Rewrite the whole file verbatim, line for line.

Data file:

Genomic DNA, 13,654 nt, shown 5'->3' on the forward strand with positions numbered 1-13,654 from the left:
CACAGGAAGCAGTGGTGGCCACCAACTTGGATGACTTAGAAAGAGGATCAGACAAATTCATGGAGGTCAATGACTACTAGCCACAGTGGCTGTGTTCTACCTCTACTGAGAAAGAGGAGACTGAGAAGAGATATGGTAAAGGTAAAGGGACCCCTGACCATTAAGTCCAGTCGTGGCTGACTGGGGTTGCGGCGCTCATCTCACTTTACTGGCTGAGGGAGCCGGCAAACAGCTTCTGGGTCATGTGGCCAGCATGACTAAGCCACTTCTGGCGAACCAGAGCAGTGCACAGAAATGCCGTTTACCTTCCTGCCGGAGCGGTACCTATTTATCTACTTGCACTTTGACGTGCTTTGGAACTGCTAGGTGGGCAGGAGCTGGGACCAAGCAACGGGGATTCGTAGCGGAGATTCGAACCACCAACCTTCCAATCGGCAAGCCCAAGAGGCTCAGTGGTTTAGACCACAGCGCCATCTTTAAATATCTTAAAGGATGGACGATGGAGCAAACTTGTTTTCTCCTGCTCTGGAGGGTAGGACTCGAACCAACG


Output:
Genomic DNA, 13,654 nt, shown 5'->3' on the forward strand with positions numbered 1-13,654 from the left:
CACAGGAAGCAGTGGTGGCCACCAACTTGGATGACTTAGAAAGAGGATCAGACAAATTCATGGAGGTCAATGACTACTAGCCACAGTGGCTGTGTTCTACCTCTACTGAGAAAGAGGAGACTGAGAAGAGATATGGTAAAGGTAAAGGGACCCCTGACCATTAAGTCCAGTCGTGGCTGACTGGGGTTGCGGCGCTCATCTCACTTTACTGGCTGAGGGAGCCGGCAAACAGCTTCTGGGTCATGTGGCCAGCATGACTAAGCCACTTCTGGCGAACCAGAGCAGTGCACAGAAATGCCGTTTACCTTCCTGCCGGAGCGGTACCTATTTATCTACTTGCACTTTGACGTGCTTTGGAACTGCTAGGTGGGCAGGAGCTGGGACCAAGCAACGGGGATTCGTAGCGGAGATTCGAACCACCAACCTTCCAATCGGCAAGCCCAAGAGGCTCAGTGGTTTAGACCACAGCGCCATCTTTAAATATCTTAAAGGATGGACGATGGAGCAAACTTGTTTTCTCCTGCTCTGGAGGGTAGGACTCGAACCAACG